Don’t you just love how when you look closer and closer to something it gets more and more foreign. As you see more closely the structure of a thing, as you see more accurately the parts that make up the whole, the stranger the whole thing becomes. You look at molecular structures and they don’t look anything like what you think they should or would. Is there a distance, relative or objective, that defines what we see as a whole or parts? It does seem to suggest what we already assume to be true: That what you see is not what is there. You see what you expect to see. You look out to look in and never realize what it is you’re doing. But there must be something there to begin with. There must be some bit of the Real that you interpret into your own respective and subjective realities. The Real is the mother of reality.
The obvious retaliation to this way of thinking is a fractal pattern. In any fraction of the pattern is the form of the whole. Trees are great like this because they are at once fractal and not. The extension of the branches follows a pattern that allows for a certain degree of randomness but within certain parameters such as:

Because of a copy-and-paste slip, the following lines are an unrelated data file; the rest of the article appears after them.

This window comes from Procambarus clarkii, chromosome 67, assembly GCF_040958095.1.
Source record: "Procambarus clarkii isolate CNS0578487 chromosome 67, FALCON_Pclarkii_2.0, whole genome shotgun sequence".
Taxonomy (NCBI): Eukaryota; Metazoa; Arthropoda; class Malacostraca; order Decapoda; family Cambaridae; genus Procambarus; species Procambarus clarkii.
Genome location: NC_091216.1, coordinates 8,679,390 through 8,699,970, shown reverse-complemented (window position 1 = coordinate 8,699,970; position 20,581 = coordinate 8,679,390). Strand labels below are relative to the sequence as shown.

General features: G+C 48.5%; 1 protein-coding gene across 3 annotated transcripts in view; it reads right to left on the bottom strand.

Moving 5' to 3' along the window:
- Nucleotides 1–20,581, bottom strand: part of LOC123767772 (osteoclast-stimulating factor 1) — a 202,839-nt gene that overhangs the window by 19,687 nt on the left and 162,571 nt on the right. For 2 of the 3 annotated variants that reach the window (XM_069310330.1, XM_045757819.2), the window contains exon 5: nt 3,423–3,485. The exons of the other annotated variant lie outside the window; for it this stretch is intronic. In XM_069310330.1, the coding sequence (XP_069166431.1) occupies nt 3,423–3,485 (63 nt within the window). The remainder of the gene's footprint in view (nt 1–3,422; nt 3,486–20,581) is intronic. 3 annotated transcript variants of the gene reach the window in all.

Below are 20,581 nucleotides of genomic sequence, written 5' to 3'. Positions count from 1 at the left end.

1) Must be made of wood
2) Must grow more-or-less upward
and so on. But if we choose to look not at the form but the construction of the tree we will find that the bark covering the branches is massively more detailed than we could have ever assumed. Manet (I think it was Manet) was so disturbed by trees that he would request to be seated facing away from them at restaurants. Your challenge today is to notice the things you look at, rather than simply seeing what you already know is a “tree.” I think you’ll be amazed at the diversity of nature and the oddness of trees.